If you believe your employer has violated the Kansas Wage Payment Act, you may be entitled to recover back pay, liquidated damages, and other damages.
Understanding Kansas Wage Laws
Kansas has certain labor laws that differ from the federal Fair Labor Standards Act (FLSA), including the hourly threshold for overtime pay. However, in cases of wage theft claims, the state law applies only in instances where it provides greater rights or protections than federal law. Whichever is more favorable to the worker will apply.
Overtime Pay for Kansas Workers: Overtime pay applies when an employee works more than 40 hours per week. However, employees engaged in executive, administrative, or professional capacities (and paid at least $35,568 annually) are exempt from the overtime requirement.
Independent Contractors: Kansas employers are not allowed to mischaracterize employee roles to avoid paying overtime compensation. Merely labeling a worker as an independent contractor, or even entering into a written agreement, is not enough to avoid the labor laws on overtime pay. While there is no single definition of “independent contractor” under Kansas labor laws, there are several factors to be considered in determining if a worker in Kansas is an employee or independent contractor. And if properly classified as an independent contractor under Kansas law, workers are typically eligible for only the specific compensation bargained for in a contract.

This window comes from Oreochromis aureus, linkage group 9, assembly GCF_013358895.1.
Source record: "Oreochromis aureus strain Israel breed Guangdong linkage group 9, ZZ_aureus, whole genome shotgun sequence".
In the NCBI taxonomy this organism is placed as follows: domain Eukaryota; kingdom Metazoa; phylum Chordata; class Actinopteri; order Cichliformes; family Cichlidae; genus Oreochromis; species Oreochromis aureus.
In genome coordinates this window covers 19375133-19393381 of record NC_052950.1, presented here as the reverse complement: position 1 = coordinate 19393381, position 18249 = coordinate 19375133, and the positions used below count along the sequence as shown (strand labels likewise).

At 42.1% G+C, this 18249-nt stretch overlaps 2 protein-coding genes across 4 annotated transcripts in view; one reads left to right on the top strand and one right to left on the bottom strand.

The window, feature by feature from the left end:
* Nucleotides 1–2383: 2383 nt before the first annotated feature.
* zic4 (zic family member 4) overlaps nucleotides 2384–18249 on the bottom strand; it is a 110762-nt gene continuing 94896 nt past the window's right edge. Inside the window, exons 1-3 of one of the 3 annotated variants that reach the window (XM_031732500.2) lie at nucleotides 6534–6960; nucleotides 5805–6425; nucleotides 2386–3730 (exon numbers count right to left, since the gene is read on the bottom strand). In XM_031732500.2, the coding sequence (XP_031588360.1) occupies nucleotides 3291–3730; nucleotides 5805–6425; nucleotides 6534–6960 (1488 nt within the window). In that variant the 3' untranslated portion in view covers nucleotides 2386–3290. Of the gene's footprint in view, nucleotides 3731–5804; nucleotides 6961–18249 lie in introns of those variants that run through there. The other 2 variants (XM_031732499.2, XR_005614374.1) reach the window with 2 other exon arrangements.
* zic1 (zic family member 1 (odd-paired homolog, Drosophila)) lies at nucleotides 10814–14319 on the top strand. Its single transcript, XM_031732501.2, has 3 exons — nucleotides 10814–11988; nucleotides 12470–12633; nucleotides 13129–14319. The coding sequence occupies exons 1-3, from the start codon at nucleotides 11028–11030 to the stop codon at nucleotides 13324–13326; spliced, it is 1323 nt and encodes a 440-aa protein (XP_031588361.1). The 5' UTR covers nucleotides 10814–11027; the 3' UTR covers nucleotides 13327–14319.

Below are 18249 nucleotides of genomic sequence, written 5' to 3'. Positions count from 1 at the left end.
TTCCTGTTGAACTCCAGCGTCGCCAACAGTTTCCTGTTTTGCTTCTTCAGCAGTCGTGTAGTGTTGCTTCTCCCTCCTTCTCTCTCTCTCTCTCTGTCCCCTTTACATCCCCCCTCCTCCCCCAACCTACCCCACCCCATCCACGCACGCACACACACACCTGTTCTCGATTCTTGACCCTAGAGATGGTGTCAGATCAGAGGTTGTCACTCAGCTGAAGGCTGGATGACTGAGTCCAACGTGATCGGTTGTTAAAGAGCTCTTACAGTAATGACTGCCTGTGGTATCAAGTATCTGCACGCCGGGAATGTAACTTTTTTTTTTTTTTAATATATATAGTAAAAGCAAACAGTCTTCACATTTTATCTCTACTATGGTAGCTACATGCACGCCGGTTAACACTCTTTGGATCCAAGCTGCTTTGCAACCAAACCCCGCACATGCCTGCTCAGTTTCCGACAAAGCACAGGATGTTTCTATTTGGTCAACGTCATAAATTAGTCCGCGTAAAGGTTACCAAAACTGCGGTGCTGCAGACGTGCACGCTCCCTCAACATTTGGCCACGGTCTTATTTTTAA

Payroll Deductions: Employers may not withhold any portion of an employee’s wages unless required to by Kansas or federal law or if the employer has written authorization to make deductions from an employee’s paycheck.
The following items can be deducted from wages:
- Deductions for any lawful purpose accruing to the benefit of the employee if the employee has given written authorization for the deduction (for example, insurance, 401K, pensions, bonds and savings programs).
The following items cannot be deducted:
- Cash shortages in common money till.
- Losses due to breakage, damage, acceptance of bad checks, and default of customer credit except in certain limited cases.
- Lost or stolen property unless certain conditions are met.
- Personal protective equipment, in most cases.
Work Breaks: Kansas labor law does not require employers to give breaks or meal periods to adults. Employees are only entitled to breaks if its the employer’s policy to provide them. However, employers cannot require employees to perform work-related activities during break time, unless the employee is compensated for it.
Vacation Days: Many Kansas employers choose to provide vacation leave as part of a benefits packages to attract employees, but state laws don’t require them to. In these situations, employers may set the policies – including “use it or lose it” policies that state that terminating employees forfeit accrued but unused vacation time.
Statute of Limitations: The deadline for filing an overtime claim in Kansas adheres to the federal Fair Labor Standards Act, which requires that employees file a lawsuit within two years from the date of the employer’s wage violation. For example, a lawsuit filed today to seek recovery of back overtime would only apply to the overtime accrued in the prior 2 years. The statute of limitations may be extended to three years if an employer’s violation of the FLSA was willful. An FLSA violation is deemed willful if the employer knew that its conduct was prohibited by the FLSA or showed reckless disregard.